While Australia is not a complex story, it is entertaining, takes us on a fun and dramatic journey and is most assuredly recommended.


Victoria Goodridge said...

Fabulous review kermit you have captured the essence of the movie with your words. Totally agree with your sentiments. Nicole for once was believable and Hugh well what can I say mmmmmmmmmm!

Neil_Kennedy said...

“You don't find many three-hour fairy tale love story war films about race relations featuring the ultra-competitive beef market in northern Australia. For good reason.”

I know I shouldn’t judge it before I’ve seen it but I think that statement sums up why I won’t be giving up three hours of my life to watch Australia. No matter how much Oprah raves or how much spin the Herald Sun puts on its lacklustre box office performance (read: tanking) I think I will steer well clear of this McLeod’s Daughters: The Director’s Cut epic sized pile of dross.

Now to Kabluey (tagline: Every family has a black sheep. This one is blue.)

Saw this little comic gem at Dubai airport a few months ago. The title and tagline caught my attention almost as quickly as the quirky cover of a giant blue smurf-like creature standing by a road in the desert. Turns out he’s an unemployed loser whose brother is off in fighting in Iraq. His sister in law can’t manage his two horror nephews so he comes in to baby-sit them while she goes off to work. Somehow he me manages to get a gig as a giant blue corporate mascot- the titular Kabluey- for a failing Texas dot-com company. Good cast including Lisa Kudrow and Christine Taylor (aka Mrs Ben Stiller). And that guy from Grey’s Anatomy that supposedly melted everyone’s hearts when he bought the farm. I wouldn’t know cause I can’t stand that show.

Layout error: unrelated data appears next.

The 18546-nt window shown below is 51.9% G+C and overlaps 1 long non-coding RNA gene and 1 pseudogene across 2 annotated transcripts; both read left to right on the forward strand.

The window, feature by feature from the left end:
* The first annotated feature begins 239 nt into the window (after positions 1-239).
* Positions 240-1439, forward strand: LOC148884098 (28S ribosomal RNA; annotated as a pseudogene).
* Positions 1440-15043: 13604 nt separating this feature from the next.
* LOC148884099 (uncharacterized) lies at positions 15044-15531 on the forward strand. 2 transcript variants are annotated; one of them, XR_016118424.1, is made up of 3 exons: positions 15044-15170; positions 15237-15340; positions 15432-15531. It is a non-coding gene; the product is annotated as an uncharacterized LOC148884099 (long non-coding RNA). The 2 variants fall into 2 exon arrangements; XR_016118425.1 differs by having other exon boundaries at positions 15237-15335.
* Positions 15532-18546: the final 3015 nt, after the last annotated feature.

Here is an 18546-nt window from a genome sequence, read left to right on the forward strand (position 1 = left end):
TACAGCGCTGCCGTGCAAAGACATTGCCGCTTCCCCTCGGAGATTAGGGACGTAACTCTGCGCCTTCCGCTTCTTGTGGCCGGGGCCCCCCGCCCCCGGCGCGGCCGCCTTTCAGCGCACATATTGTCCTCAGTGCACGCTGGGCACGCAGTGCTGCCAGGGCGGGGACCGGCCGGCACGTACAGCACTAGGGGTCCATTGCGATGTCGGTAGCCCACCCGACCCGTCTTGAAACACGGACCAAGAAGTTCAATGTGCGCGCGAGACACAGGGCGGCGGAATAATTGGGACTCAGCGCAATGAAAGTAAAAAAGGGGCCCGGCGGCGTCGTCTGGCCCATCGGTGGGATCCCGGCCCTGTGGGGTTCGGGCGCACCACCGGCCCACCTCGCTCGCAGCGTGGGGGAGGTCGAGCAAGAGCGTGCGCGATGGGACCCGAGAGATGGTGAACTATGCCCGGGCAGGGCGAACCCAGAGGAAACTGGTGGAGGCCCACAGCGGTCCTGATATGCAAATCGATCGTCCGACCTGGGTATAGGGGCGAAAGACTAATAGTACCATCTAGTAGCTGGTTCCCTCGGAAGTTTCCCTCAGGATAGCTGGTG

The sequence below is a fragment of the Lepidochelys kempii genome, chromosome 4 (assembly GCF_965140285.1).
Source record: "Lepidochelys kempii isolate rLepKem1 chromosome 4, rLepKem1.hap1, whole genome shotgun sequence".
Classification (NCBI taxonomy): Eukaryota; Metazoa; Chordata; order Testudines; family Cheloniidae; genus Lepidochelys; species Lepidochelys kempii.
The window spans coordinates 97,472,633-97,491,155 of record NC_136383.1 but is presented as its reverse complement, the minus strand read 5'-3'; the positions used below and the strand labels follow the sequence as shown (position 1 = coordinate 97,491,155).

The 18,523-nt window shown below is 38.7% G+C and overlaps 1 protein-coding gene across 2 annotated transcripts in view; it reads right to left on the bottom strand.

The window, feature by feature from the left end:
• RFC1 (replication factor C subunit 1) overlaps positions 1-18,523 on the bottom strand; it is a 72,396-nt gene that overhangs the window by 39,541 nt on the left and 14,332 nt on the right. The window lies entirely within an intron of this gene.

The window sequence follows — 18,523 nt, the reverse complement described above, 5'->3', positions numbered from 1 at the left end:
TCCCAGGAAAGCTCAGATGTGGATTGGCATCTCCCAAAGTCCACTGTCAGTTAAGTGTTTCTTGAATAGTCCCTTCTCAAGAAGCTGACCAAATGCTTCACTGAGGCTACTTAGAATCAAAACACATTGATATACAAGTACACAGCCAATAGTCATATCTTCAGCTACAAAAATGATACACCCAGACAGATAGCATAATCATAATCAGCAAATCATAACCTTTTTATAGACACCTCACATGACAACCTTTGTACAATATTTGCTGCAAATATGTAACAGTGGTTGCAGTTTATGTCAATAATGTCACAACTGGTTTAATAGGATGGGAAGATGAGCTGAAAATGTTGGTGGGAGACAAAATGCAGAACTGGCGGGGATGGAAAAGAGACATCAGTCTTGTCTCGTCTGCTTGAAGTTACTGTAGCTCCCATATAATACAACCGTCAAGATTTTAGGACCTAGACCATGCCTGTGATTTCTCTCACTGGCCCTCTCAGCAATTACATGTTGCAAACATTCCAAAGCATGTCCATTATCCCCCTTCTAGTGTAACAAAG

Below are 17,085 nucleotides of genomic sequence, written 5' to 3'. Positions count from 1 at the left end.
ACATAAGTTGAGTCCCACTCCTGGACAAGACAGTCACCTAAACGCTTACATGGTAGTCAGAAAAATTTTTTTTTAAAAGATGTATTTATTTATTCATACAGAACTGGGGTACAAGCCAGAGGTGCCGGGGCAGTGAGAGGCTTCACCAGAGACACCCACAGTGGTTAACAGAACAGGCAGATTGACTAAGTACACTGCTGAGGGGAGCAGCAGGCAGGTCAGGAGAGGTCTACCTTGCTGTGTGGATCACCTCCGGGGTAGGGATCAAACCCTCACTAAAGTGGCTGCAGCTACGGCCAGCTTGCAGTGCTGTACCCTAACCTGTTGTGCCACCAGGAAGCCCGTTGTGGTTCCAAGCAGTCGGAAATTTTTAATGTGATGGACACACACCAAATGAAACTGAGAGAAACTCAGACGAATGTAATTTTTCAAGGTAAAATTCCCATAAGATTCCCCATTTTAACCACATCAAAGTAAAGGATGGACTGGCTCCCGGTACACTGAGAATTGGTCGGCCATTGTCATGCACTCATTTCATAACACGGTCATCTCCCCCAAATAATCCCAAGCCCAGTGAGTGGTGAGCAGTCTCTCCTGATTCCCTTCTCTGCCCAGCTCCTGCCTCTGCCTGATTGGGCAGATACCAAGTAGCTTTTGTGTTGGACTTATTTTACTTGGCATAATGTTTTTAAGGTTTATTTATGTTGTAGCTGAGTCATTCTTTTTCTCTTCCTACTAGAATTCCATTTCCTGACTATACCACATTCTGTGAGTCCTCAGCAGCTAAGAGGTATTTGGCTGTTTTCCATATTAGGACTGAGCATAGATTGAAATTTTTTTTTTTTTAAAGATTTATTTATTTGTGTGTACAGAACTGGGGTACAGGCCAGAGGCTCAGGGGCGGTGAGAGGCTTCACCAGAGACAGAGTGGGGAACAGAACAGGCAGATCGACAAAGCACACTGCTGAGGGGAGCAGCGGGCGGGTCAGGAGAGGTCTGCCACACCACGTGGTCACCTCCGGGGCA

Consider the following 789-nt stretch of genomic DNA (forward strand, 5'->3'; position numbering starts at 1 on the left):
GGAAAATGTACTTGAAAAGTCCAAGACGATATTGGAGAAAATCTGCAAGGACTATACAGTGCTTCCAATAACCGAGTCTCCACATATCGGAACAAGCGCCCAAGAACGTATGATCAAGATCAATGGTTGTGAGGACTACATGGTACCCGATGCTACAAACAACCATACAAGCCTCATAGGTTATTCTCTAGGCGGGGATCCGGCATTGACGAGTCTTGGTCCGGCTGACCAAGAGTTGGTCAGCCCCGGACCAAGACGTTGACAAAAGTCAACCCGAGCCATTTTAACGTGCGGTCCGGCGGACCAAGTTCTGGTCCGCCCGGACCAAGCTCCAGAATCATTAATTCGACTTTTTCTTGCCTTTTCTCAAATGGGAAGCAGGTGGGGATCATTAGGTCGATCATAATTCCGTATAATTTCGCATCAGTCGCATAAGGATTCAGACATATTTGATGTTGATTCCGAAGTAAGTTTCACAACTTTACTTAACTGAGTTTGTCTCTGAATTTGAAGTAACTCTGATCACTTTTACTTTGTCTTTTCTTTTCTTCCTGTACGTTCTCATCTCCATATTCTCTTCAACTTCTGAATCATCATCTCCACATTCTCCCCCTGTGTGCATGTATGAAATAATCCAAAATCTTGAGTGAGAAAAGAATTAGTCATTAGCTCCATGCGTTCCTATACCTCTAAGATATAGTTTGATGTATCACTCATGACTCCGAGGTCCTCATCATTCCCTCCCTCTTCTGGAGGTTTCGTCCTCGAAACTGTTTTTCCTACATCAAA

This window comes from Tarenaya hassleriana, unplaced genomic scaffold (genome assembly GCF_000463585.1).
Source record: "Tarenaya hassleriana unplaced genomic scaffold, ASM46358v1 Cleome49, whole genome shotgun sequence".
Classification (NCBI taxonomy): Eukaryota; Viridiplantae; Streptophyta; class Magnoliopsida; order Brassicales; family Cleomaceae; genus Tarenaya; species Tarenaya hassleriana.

Anyway, assuming I would get this from Video Ezy at home I held off buying it. What a mistake. If it was Saw XII they would have hundreds of copies and if you couldn’t get it the first time you would get it free. Not this offbeat and original little flick. No chance. It gets 88% on RT for god’s sake. I don’t think it ever got an Australian release because it’s not The Love Guru or High School Musical 5. But thanks to the wonder of eBay and sheer persistence I picked up a Region 4 (that’s Australia) encoded copy for the princely sum of $10.99 including postage.

So if you want to see a very witty and entertaining movie let me know and I’ll lend you a copy.

Sean said...

Hey there,

Hope you're feeling better and enjoying the rest. Nice photo.

Assuredly recommended? Take Nic out and perhaps. I understand Penny Cruz turned down the role.

Anyway, looking for a movie called "Diva" - obscure French film, circa 1981. Can you or the other film buffs assist?


veejay said...

Found it helpful to put aside the publicity crap (for & agin) and just watch a new release film. Story & performances are fine, and there are interesting characters with some depth in the supporting cast. Several cheesy moments had me chuckling aloud, but I think they are consistent with the style of the film.
I liked the way a number of threads (eg. Aboriginal oral traditions, lack of understanding from tolerant or benevolant whites) were just part of the story progression, rather than accompanied by clunky exposition. Big screen viewing enhances the excellent cinamatography - an IMAX version would have been awesome.

Enjoyed it. 6 out of 10 from a hard marker.